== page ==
Heart failure kills 300,000 Americans each year. Now a device, which used to be a bridge to a heart transplant, is being used in some cases as a long-term solution.
Millions of Americans are living with failing hearts, and their numbers keep growing each year. It used to be the only option was a transplant, which left people at risk waiting for a heart.
“Often used as bridge therapy is what’s called a Left Ventricular Assist Device. You’ve heard about heart transplants and you heard perhaps a little bit about artificial hearts. There are a number of types of devices that are not actually artificial hearts but they’re external pumps that can improve the pumping function of the heart,” says Dr. Richard Chazal, a cardiologist with Lee Memorial Health System.
The pump that kept Vice President Dick Cheney's blood flowing while he waited for a heart transplant has seen a surge in popularity, a trend credited in part to the 71-year-old's successful 20 month stretch with the device.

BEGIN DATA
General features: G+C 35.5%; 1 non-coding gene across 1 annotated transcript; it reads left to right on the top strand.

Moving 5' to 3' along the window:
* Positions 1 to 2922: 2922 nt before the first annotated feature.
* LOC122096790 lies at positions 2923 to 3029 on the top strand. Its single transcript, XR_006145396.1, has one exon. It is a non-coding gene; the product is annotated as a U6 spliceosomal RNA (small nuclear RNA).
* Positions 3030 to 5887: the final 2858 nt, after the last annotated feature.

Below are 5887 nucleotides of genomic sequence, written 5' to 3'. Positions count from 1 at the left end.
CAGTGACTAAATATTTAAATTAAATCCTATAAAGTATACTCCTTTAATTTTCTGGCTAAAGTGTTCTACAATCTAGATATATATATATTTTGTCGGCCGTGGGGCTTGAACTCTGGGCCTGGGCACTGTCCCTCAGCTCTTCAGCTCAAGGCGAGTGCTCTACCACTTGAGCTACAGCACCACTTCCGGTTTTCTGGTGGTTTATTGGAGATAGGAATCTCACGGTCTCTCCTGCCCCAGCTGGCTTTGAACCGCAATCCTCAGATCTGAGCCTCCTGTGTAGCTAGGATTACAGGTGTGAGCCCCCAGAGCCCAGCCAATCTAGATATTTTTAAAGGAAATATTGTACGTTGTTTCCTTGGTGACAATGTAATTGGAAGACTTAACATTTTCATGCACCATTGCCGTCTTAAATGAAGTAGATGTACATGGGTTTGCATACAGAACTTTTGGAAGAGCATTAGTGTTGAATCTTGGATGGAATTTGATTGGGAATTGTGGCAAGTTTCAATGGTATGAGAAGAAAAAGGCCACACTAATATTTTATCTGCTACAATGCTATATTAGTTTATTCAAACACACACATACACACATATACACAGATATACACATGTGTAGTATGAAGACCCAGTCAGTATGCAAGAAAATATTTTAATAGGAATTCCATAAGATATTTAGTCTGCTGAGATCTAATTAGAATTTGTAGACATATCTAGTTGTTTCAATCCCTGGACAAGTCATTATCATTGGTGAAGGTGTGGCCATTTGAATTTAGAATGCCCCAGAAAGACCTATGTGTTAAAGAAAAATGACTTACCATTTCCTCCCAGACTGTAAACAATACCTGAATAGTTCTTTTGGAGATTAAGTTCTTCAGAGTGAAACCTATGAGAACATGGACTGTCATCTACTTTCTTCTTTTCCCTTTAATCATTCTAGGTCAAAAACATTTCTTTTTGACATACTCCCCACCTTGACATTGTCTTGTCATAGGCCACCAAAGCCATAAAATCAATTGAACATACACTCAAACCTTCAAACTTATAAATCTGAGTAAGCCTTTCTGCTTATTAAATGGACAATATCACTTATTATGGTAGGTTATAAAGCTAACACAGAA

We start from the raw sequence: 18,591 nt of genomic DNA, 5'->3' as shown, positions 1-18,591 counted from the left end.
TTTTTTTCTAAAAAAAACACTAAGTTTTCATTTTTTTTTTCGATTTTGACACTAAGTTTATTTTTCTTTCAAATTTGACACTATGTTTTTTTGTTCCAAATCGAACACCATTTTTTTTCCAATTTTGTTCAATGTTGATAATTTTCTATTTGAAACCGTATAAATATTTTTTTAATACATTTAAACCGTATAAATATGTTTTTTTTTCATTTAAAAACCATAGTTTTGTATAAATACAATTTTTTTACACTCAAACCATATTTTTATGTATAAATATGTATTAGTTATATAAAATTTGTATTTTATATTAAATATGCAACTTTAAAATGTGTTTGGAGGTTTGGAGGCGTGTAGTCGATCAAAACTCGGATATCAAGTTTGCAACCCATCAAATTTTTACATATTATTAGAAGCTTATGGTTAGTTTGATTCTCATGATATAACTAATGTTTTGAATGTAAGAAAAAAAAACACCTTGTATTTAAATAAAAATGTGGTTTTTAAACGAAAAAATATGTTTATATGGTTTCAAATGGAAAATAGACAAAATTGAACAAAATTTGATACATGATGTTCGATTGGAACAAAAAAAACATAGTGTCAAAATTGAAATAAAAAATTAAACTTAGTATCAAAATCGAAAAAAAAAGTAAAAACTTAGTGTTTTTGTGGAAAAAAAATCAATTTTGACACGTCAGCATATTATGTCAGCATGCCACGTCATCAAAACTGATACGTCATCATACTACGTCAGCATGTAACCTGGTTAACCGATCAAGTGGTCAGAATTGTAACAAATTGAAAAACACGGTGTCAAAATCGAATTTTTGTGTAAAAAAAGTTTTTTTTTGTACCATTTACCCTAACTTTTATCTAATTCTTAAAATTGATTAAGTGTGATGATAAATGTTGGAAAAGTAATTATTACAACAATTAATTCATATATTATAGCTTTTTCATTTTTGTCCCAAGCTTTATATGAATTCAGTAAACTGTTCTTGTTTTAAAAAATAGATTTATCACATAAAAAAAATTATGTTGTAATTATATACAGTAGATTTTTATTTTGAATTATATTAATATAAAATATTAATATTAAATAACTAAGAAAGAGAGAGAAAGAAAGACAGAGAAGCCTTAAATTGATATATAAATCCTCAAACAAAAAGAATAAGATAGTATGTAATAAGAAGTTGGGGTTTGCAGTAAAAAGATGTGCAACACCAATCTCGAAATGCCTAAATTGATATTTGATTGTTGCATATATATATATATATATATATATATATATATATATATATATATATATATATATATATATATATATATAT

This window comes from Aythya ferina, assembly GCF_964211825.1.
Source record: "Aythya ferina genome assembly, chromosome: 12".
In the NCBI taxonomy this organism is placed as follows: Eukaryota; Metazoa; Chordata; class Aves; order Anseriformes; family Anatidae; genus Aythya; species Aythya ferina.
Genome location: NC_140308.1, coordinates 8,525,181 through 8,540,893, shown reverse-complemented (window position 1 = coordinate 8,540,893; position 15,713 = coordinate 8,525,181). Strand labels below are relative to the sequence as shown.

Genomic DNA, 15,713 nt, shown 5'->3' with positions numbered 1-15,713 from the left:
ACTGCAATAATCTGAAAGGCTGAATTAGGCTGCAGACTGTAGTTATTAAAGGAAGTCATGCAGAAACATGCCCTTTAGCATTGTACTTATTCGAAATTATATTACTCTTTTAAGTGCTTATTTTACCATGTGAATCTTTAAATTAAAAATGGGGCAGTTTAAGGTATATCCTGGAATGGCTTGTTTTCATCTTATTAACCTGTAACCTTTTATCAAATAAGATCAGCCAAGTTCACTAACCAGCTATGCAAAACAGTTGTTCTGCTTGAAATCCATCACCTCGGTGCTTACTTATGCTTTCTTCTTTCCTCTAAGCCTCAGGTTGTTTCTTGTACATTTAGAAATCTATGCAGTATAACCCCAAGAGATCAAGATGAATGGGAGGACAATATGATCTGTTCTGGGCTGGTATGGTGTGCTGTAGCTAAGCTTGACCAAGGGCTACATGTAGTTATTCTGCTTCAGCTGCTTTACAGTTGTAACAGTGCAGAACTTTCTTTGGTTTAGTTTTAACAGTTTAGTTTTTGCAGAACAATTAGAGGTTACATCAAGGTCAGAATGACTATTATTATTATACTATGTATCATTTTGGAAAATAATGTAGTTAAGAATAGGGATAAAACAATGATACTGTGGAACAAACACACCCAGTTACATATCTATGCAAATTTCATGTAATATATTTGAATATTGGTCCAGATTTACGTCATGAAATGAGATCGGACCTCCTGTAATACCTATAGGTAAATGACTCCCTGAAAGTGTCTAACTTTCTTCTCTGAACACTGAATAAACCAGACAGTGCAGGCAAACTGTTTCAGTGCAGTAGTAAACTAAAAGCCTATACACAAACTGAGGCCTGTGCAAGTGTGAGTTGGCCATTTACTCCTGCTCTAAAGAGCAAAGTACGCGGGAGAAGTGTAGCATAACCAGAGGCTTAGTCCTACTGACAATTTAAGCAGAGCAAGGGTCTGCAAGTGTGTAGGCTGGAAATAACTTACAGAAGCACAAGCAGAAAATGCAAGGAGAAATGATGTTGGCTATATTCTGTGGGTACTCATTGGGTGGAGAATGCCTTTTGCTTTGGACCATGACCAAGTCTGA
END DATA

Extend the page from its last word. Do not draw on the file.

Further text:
“Increasingly in the United States, left ventricular assist devices are being used for longer periods of time. In the past they were used exclusively as a bridge therapy, but nowadays some people are having them for longer periods,” says Dr. Chazal.
The LVAD is a pump. One end hooks up to the left ventricle, the other end attaches to the aorta. A tube passes from the device through the skin. The controller and power pack remain outside the body.
Instead of being used strictly as a bridge therapy, LVADs are becoming a destination therapy, meaning patients can stay on them indefinitely. The option may give people with heart failure a new lease on life.
“Because they’re working so well that a heart transplant isn’t felt warranted or because it can be very hard to procure a heart for transplant,” says Dr. Chazal.
The left ventricular assist device is increasing survival and quality of life for people with failing hearts.